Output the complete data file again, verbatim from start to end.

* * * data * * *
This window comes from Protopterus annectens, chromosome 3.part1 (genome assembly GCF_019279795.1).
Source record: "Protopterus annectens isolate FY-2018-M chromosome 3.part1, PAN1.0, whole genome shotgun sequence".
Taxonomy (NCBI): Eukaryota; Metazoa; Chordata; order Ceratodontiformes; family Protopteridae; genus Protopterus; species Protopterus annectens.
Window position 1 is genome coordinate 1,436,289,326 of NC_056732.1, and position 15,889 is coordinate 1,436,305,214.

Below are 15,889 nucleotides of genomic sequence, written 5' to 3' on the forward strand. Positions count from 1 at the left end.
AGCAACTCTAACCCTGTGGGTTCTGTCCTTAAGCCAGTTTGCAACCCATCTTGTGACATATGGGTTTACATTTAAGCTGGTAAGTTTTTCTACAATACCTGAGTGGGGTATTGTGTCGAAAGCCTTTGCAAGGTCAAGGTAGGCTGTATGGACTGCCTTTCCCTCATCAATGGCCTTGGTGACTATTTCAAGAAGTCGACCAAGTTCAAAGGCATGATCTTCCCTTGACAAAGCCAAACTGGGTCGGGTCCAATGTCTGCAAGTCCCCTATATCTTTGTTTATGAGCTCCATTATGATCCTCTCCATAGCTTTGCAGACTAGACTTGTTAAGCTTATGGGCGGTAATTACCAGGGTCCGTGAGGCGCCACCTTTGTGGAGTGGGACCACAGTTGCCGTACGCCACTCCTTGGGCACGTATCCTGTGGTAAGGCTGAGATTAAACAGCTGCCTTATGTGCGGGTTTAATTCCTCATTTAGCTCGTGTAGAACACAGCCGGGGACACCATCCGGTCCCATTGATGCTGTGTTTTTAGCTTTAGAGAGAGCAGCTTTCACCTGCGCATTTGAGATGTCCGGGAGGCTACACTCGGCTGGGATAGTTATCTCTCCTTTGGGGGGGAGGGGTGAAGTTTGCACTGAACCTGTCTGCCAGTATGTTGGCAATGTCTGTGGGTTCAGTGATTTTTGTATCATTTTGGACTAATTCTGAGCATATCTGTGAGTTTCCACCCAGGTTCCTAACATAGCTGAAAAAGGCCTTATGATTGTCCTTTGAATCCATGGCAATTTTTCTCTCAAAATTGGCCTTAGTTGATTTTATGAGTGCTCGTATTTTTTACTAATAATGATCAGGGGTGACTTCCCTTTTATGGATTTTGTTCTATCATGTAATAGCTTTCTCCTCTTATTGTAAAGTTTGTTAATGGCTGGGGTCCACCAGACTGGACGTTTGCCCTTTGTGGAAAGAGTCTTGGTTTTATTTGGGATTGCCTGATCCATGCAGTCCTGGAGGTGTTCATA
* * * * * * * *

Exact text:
This window comes from Protopterus annectens, chromosome 3.part1 (genome assembly GCF_019279795.1).
Source record: "Protopterus annectens isolate FY-2018-M chromosome 3.part1, PAN1.0, whole genome shotgun sequence".
Taxonomy (NCBI): Eukaryota; Metazoa; Chordata; order Ceratodontiformes; family Protopteridae; genus Protopterus; species Protopterus annectens.
Window position 1 is genome coordinate 1,436,289,326 of NC_056732.1, and position 15,889 is coordinate 1,436,305,214.

Below are 15,889 nucleotides of genomic sequence, written 5' to 3' on the forward strand. Positions count from 1 at the left end.
AGCAACTCTAACCCTGTGGGTTCTGTCCTTAAGCCAGTTTGCAACCCATCTTGTGACATATGGGTTTACATTTAAGCTGGTAAGTTTTTCTACAATACCTGAGTGGGGTATTGTGTCGAAAGCCTTTGCAAGGTCAAGGTAGGCTGTATGGACTGCCTTTCCCTCATCAATGGCCTTGGTGACTATTTCAAGAAGTCGACCAAGTTCAAAGGCATGATCTTCCCTTGACAAAGCCAAACTGGGTCGGGTCCAATGTCTGCAAGTCCCCTATATCTTTGTTTATGAGCTCCATTATGATCCTCTCCATAGCTTTGCAGACTAGACTTGTTAAGCTTATGGGCGGTAATTACCAGGGTCCGTGAGGCGCCACCTTTGTGGAGTGGGACCACAGTTGCCGTACGCCACTCCTTGGGCACGTATCCTGTGGTAAGGCTGAGATTAAACAGCTGCCTTATGTGCGGGTTTAATTCCTCATTTAGCTCGTGTAGAACACAGCCGGGGACACCATCCGGTCCCATTGATGCTGTGTTTTTAGCTTTAGAGAGAGCAGCTTTCACCTGCGCATTTGAGATGTCCGGGAGGCTACACTCGGCTGGGATAGTTATCTCTCCTTTGGGGGGGAGGGGTGAAGTTTGCACTGAACCTGTCTGCCAGTATGTTGGCAATGTCTGTGGGTTCAGTGATTTTTGTATCATTTTGGACTAATTCTGAGCATATCTGTGAGTTTCCACCCAGGTTCCTAACATAGCTGAAAAAGGCCTTATGATTGTCCTTTGAATCCATGGCAATTTTTCTCTCAAAATTGGCCTTAGTTGATTTTATGAGTGCTCGTATTTTTTACTAATAATGATCAGGGGTGACTTCCCTTTTATGGATTTTGTTCTATCATGTAATAGCTTTCTCCTCTTATTGTAAAGTTTGTTAATGGCTGGGGTCCACCAGACTGGACGTTTGCCCTTTGTGGAAAGAGTCTTGGTTTTATTTGGGATTGCCTGATCCATGCAGTCCTGGAGGTGTTCATA